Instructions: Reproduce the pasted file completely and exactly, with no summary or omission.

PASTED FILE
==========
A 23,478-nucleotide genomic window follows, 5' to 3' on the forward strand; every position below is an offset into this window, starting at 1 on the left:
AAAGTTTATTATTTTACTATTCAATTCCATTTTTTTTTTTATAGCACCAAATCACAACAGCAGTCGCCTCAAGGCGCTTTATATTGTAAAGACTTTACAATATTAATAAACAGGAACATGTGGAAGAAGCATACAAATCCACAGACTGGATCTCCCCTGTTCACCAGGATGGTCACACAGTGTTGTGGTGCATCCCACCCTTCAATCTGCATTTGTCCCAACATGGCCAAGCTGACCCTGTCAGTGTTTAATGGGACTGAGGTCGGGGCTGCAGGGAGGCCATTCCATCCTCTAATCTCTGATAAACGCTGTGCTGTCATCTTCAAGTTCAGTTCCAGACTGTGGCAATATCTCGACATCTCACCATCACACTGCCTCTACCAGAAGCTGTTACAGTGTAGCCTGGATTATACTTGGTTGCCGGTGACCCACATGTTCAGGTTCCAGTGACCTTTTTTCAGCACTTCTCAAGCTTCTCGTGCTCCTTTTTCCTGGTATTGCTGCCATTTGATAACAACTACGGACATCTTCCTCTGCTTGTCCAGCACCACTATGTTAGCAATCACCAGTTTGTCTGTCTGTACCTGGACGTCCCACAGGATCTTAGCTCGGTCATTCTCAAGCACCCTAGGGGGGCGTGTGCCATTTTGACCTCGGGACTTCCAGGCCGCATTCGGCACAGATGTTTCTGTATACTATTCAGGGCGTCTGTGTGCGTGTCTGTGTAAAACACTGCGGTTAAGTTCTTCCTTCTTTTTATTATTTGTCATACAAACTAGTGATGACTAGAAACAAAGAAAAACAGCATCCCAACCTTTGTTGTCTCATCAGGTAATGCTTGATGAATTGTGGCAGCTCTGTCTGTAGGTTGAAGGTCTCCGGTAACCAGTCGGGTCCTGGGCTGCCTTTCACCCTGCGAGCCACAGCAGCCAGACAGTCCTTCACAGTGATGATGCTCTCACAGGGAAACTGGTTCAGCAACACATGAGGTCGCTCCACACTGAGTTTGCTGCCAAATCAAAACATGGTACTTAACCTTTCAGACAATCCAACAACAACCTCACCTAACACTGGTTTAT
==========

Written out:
A 23,478-nucleotide genomic window follows, 5' to 3' on the forward strand; every position below is an offset into this window, starting at 1 on the left:
AAAGTTTATTATTTTACTATTCAATTCCATTTTTTTTTTTATAGCACCAAATCACAACAGCAGTCGCCTCAAGGCGCTTTATATTGTAAAGACTTTACAATATTAATAAACAGGAACATGTGGAAGAAGCATACAAATCCACAGACTGGATCTCCCCTGTTCACCAGGATGGTCACACAGTGTTGTGGTGCATCCCACCCTTCAATCTGCATTTGTCCCAACATGGCCAAGCTGACCCTGTCAGTGTTTAATGGGACTGAGGTCGGGGCTGCAGGGAGGCCATTCCATCCTCTAATCTCTGATAAACGCTGTGCTGTCATCTTCAAGTTCAGTTCCAGACTGTGGCAATATCTCGACATCTCACCATCACACTGCCTCTACCAGAAGCTGTTACAGTGTAGCCTGGATTATACTTGGTTGCCGGTGACCCACATGTTCAGGTTCCAGTGACCTTTTTTCAGCACTTCTCAAGCTTCTCGTGCTCCTTTTTCCTGGTATTGCTGCCATTTGATAACAACTACGGACATCTTCCTCTGCTTGTCCAGCACCACTATGTTAGCAATCACCAGTTTGTCTGTCTGTACCTGGACGTCCCACAGGATCTTAGCTCGGTCATTCTCAAGCACCCTAGGGGGGCGTGTGCCATTTTGACCTCGGGACTTCCAGGCCGCATTCGGCACAGATGTTTCTGTATACTATTCAGGGCGTCTGTGTGCGTGTCTGTGTAAAACACTGCGGTTAAGTTCTTCCTTCTTTTTATTATTTGTCATACAAACTAGTGATGACTAGAAACAAAGAAAAACAGCATCCCAACCTTTGTTGTCTCATCAGGTAATGCTTGATGAATTGTGGCAGCTCTGTCTGTAGGTTGAAGGTCTCCGGTAACCAGTCGGGTCCTGGGCTGCCTTTCACCCTGCGAGCCACAGCAGCCAGACAGTCCTTCACAGTGATGATGCTCTCACAGGGAAACTGGTTCAGCAACACATGAGGTCGCTCCACACTGAGTTTGCTGCCAAATCAAAACATGGTACTTAACCTTTCAGACAATCCAACAACAACCTCACCTAACACTGGTTTAT